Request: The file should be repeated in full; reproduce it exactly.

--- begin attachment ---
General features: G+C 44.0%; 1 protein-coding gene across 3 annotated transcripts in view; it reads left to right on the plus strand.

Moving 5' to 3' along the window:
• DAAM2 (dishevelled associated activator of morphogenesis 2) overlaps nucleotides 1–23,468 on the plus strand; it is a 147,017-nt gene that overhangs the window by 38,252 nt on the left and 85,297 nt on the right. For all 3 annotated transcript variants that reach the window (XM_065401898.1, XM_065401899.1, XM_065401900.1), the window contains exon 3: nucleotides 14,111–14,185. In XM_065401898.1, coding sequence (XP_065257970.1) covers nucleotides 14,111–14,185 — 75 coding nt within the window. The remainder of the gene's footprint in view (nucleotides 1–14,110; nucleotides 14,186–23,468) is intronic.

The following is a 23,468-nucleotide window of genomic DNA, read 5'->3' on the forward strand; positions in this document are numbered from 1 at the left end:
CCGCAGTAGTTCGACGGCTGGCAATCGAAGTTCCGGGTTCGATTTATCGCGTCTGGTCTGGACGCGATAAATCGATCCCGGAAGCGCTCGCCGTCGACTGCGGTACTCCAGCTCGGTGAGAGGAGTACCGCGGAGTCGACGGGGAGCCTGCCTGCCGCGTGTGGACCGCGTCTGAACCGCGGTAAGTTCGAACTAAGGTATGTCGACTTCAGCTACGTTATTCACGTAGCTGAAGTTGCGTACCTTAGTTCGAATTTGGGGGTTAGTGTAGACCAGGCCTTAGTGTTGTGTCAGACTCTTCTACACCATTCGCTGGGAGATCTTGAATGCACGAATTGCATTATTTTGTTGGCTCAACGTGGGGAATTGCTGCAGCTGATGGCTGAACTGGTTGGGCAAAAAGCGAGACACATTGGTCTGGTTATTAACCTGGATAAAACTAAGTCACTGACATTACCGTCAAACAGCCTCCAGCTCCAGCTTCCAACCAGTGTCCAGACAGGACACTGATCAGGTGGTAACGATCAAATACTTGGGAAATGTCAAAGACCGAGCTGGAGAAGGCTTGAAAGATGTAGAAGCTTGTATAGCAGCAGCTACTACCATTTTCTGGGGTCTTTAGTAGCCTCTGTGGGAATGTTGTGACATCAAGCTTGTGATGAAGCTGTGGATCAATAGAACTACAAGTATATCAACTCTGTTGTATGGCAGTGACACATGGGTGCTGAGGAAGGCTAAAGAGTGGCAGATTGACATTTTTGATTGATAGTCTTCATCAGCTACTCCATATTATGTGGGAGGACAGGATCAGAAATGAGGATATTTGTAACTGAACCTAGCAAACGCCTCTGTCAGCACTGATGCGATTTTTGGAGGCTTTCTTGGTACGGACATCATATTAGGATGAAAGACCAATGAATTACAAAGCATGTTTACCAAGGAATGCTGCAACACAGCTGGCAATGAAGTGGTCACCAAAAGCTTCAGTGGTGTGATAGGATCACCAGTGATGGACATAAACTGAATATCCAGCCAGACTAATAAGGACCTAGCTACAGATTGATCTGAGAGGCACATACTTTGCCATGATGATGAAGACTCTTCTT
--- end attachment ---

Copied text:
General features: G+C 44.0%; 1 protein-coding gene across 3 annotated transcripts in view; it reads left to right on the plus strand.

Moving 5' to 3' along the window:
• DAAM2 (dishevelled associated activator of morphogenesis 2) overlaps nucleotides 1–23,468 on the plus strand; it is a 147,017-nt gene that overhangs the window by 38,252 nt on the left and 85,297 nt on the right. For all 3 annotated transcript variants that reach the window (XM_065401898.1, XM_065401899.1, XM_065401900.1), the window contains exon 3: nucleotides 14,111–14,185. In XM_065401898.1, coding sequence (XP_065257970.1) covers nucleotides 14,111–14,185 — 75 coding nt within the window. The remainder of the gene's footprint in view (nucleotides 1–14,110; nucleotides 14,186–23,468) is intronic.

The following is a 23,468-nucleotide window of genomic DNA, read 5'->3' on the forward strand; positions in this document are numbered from 1 at the left end:
CCGCAGTAGTTCGACGGCTGGCAATCGAAGTTCCGGGTTCGATTTATCGCGTCTGGTCTGGACGCGATAAATCGATCCCGGAAGCGCTCGCCGTCGACTGCGGTACTCCAGCTCGGTGAGAGGAGTACCGCGGAGTCGACGGGGAGCCTGCCTGCCGCGTGTGGACCGCGTCTGAACCGCGGTAAGTTCGAACTAAGGTATGTCGACTTCAGCTACGTTATTCACGTAGCTGAAGTTGCGTACCTTAGTTCGAATTTGGGGGTTAGTGTAGACCAGGCCTTAGTGTTGTGTCAGACTCTTCTACACCATTCGCTGGGAGATCTTGAATGCACGAATTGCATTATTTTGTTGGCTCAACGTGGGGAATTGCTGCAGCTGATGGCTGAACTGGTTGGGCAAAAAGCGAGACACATTGGTCTGGTTATTAACCTGGATAAAACTAAGTCACTGACATTACCGTCAAACAGCCTCCAGCTCCAGCTTCCAACCAGTGTCCAGACAGGACACTGATCAGGTGGTAACGATCAAATACTTGGGAAATGTCAAAGACCGAGCTGGAGAAGGCTTGAAAGATGTAGAAGCTTGTATAGCAGCAGCTACTACCATTTTCTGGGGTCTTTAGTAGCCTCTGTGGGAATGTTGTGACATCAAGCTTGTGATGAAGCTGTGGATCAATAGAACTACAAGTATATCAACTCTGTTGTATGGCAGTGACACATGGGTGCTGAGGAAGGCTAAAGAGTGGCAGATTGACATTTTTGATTGATAGTCTTCATCAGCTACTCCATATTATGTGGGAGGACAGGATCAGAAATGAGGATATTTGTAACTGAACCTAGCAAACGCCTCTGTCAGCACTGATGCGATTTTTGGAGGCTTTCTTGGTACGGACATCATATTAGGATGAAAGACCAATGAATTACAAAGCATGTTTACCAAGGAATGCTGCAACACAGCTGGCAATGAAGTGGTCACCAAAAGCTTCAGTGGTGTGATAGGATCACCAGTGATGGACATAAACTGAATATCCAGCCAGACTAATAAGGACCTAGCTACAGATTGATCTGAGAGGCACATACTTTGCCATGATGATGAAGACTCTTCTT